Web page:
Increasingly changing climate conditions, rising temperatures, and decreasing precipitation has contributed to wildfires, droughts, hurricanes, and floods posing a serious threat to people and the planet. The devastating impact of climate change is no different in the coastal regions. Coastal erosion is one of the alarming aftermaths of human activities and environmental changes making the coastal dynamic action (wave, current, wind) lose balance in the coastal processes and the long-term loss of sediments of coastal zone leading to the destruction of coastline retreat and beach erosion.
At present, coastal erosion has become a very common phenomenon, resulting in the erosion of about 70 percent of the sandy coast worldwide. According to a technical report by India’s National Centre for Coastal Research (NCCR) under the Union Ministry of Earth Sciences, 32 percent of India’s coastline underwent sea erosion and 27 percent of it expanded between 1990 and 2018. As per the IPCC 6th assessment report, coastal areas will see continued sea-level rise throughout the 21st century, contributing to more frequent and severe coastal flooding in low-lying areas and coastal erosion. Extreme sea-level events that previously occurred once in 100 years could happen every year by the end of this century.
Coastal land is being swallowed by seawater, and coastal villages and houses are forced to move inland, squeezing the living space of humans, destroying the beach biodiversity, and ecological balance, impacting directly and indirectly on human life and the natural environment. Over the years, monitoring of coastal erosion has become challenging and expensive using drones or aerial photography using airplanes. Field surveys are again time-consuming and the present covid scenario has made on-site visits chaotic.
The difficulties encountered in analyzing and managing environmental degradation are:
- Expensive and challenging nature of coastal erosion monitoring
- Time-consuming and chaotic field surveys
The study analyses shorelines in detail and their evolution (erosion/accretion) associated with human intervention and climatic conditions.
With the help of satellite images taken over the years, monitoring of coastal erosion is done. Using Open Data Cube (ODC) and satellite data from the Landsat program, coastal erosion can be studied. We’ve been able to successfully analyze coastal erosion along the shore of Trivandrum, Kerala, India using ODC. We have taken selected images from 2014 to 2021 rather than time-series (composite) images.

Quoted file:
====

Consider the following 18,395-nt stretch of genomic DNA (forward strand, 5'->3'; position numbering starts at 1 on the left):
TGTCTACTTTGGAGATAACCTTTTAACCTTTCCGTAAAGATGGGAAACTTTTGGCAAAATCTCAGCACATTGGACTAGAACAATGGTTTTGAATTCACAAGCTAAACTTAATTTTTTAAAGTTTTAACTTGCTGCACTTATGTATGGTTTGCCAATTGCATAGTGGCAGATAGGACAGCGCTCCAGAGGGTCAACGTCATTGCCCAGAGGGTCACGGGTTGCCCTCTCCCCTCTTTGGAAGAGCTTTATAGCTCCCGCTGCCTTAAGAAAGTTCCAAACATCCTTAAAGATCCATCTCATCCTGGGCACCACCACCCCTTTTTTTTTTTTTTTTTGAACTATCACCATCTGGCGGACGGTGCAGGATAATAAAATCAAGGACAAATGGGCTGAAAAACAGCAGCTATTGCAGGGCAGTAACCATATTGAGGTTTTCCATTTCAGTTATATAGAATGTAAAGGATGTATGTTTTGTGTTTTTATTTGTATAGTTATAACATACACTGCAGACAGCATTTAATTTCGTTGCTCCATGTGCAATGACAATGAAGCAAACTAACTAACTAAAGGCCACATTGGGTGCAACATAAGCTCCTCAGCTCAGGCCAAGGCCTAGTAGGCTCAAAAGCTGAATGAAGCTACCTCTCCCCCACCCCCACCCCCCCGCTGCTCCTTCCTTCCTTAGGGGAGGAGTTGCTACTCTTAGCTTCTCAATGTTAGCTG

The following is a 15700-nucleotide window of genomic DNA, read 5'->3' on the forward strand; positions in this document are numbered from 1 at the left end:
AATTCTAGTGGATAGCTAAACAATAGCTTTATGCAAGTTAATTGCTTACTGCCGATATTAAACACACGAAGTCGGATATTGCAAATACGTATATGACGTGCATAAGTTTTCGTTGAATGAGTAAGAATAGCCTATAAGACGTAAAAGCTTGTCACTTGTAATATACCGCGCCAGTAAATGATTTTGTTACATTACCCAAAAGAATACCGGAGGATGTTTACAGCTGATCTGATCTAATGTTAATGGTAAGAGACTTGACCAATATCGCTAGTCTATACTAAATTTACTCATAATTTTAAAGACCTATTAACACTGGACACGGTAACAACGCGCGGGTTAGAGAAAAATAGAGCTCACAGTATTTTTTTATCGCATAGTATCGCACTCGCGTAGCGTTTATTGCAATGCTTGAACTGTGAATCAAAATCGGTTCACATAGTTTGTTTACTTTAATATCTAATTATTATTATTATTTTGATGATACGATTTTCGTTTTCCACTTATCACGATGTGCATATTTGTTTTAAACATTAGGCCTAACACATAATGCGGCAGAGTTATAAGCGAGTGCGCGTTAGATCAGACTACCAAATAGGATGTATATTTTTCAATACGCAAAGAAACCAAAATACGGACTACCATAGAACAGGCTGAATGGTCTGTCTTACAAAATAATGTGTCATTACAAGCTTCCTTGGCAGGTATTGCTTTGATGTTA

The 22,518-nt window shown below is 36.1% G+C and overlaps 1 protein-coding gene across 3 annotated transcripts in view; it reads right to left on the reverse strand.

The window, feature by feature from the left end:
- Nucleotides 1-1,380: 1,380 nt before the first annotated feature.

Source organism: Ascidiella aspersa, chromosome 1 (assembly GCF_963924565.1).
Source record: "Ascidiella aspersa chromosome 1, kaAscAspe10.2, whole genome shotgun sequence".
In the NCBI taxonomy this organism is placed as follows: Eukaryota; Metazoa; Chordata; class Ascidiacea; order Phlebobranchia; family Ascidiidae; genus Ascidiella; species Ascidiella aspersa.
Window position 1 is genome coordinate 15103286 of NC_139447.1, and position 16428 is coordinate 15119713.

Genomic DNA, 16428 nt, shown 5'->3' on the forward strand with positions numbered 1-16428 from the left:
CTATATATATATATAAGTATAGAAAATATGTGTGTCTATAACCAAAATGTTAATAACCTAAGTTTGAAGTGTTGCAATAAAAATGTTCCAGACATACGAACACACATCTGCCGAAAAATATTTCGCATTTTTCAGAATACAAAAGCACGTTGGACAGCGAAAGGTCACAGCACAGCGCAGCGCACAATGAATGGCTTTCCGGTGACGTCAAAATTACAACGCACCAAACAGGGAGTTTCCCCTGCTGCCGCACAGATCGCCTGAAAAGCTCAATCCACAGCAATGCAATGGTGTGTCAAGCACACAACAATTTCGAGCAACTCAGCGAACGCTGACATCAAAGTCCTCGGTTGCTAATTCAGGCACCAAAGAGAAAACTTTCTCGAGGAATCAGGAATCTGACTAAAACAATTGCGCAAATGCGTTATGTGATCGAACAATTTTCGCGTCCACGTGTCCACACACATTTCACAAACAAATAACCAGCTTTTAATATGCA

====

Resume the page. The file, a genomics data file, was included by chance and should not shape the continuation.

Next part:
Using Modified Normalised Difference Water Index (MNDWI), we were able to separate land and water pixels and extract shorelines. MNDWI uses the ratio of green and mid-infrared radiation to identify the presence of water and helps identify the boundary between land and water pixels.
Based on this study,
- It is possible to successfully analyze and optimize surveys using ODC
- Gain new insights and support policies across diverse environmental challenges
Coastal changes are attracting more focus since they are important environmental indicators that directly impact coastal economic development and land management. The results from our study show the effect of coastal erosion and accretion over the years along the coast of Trivandrum. Rapid shoreline changes can create catastrophic social and economic problems along populated strands. This study proves the ease of use of open-source platforms like ODC to make informed decisions with respect to our environment.
- Analysis-ready data to manage the rapid shoreline changes that can induce catastrophic social and economic problems
- Derive digital information overlaid with environmental data for informed policies and decision making